These chapters are the meat of the book and are a remarkable blend of theological reflection, historical awareness, and cultural assessment. The breadth and depth of research is impressive. AI is never considered in isolation, but always against its historical and technological background. In this sense, the book could just as easily be described as offering a Christian’s response to technology or culture change, or even an outline of biblical theology, with AI its recurring and primary illustration.

My Assessment

Made In Our Image is not without its weaknesses. I found the chapter on the cross unclear. It was the most speculative regarding the possible impact of AI, and while it provided an excellent discussion of human purpose and morality, it left me wondering what principles the cross provided and how they applied to AI in particular.

This was exacerbated by long chapters and the absence of chapter summaries. Rather than examining principles one-by-one, Driscoll’s approach is to situate the reader in a story from which the principles can be derived along the way. As a result, I found I needed to review each chapter to explicitly articulate the journey Driscoll maps out.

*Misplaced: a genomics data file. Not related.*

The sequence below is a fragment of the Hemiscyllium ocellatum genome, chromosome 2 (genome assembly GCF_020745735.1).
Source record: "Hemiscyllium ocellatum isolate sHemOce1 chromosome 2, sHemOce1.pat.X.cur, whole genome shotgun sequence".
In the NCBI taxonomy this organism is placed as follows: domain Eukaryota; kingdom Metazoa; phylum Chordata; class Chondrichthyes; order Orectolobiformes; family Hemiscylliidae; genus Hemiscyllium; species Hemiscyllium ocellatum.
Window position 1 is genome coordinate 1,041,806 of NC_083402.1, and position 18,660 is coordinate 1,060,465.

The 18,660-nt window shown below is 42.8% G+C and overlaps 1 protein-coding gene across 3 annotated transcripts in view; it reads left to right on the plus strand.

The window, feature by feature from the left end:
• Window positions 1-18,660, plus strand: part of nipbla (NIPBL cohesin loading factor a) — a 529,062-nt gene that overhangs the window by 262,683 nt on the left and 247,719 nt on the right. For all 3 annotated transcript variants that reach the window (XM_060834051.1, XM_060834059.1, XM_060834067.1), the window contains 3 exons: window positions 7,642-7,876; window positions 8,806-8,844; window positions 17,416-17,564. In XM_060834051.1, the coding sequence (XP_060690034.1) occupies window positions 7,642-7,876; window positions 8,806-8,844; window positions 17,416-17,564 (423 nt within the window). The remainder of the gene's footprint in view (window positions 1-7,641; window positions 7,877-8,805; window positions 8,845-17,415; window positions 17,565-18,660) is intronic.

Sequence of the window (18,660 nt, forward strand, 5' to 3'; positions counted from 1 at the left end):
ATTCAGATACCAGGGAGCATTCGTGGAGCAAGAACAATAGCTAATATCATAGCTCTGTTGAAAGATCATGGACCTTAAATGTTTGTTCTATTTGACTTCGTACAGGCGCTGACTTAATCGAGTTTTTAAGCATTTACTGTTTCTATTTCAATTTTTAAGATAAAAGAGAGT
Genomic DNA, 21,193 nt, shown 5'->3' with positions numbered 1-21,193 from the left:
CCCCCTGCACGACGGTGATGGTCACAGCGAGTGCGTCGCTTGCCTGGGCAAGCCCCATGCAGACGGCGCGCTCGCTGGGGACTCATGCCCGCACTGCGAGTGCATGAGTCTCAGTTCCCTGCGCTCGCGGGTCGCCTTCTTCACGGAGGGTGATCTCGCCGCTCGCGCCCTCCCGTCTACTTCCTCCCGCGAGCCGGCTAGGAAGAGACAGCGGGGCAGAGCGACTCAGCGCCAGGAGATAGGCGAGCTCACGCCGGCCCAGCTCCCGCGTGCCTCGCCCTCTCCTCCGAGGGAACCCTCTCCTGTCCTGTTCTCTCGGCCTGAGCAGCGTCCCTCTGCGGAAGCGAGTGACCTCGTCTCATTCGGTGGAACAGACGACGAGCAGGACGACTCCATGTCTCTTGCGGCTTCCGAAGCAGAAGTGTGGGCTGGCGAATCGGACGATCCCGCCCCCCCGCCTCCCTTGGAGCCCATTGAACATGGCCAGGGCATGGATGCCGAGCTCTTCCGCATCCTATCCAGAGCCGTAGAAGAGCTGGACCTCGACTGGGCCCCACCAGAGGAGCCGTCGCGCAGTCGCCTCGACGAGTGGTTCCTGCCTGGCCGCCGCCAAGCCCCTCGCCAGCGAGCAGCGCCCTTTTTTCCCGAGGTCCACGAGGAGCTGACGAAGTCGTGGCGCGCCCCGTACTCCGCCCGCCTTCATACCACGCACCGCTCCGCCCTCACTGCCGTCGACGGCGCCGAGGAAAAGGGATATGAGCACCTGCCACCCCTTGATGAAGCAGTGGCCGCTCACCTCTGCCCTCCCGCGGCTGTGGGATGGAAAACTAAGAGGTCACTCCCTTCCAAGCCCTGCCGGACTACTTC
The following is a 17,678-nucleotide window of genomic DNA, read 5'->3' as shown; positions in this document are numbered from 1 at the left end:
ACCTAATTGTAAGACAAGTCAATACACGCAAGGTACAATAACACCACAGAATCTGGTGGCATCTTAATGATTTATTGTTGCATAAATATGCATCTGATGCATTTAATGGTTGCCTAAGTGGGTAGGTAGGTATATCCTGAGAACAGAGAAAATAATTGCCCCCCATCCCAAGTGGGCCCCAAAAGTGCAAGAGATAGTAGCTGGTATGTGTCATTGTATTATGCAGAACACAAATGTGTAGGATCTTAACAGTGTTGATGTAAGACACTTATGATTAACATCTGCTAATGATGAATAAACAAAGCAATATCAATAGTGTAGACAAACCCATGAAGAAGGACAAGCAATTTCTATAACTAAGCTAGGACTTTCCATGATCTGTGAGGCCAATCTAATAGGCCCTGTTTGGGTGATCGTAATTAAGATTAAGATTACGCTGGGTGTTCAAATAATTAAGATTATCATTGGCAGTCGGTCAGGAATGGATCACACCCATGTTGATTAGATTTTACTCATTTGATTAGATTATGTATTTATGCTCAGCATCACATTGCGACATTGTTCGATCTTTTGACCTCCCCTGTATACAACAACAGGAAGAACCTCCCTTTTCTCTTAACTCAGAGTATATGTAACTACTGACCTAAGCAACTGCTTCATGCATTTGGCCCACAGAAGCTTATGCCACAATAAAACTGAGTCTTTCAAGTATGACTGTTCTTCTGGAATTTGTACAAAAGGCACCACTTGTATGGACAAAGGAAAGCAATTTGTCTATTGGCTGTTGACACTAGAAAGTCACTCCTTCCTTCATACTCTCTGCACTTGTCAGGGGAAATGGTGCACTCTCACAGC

Notwithstanding these points, it’s remarkable how well Driscoll integrates strands of history, culture, and theology, and in a way that remains accessible, readable, and enriching. It truly is an excellent book.

A Unique Opportunity

So often Christian writing is reactive. We write in response to societal changes and chart ways ahead only after the dust has settled and we’ve had time to make sense of what’s happened. But not only has Driscoll given us a high-quality work of theology, he’s given it to us at a time where we can most fruitfully use it.

Given that most of us found ourselves ill-prepared for technological innovations like the internet, social media, and the smart phone, this book is particularly valuable and gives us an advantage that we’d be foolish to ignore. I recommend it especially for those whose responsibility is the teaching and care of younger generations.

Both Matt Smith and Stephen Driscoll work for AFES.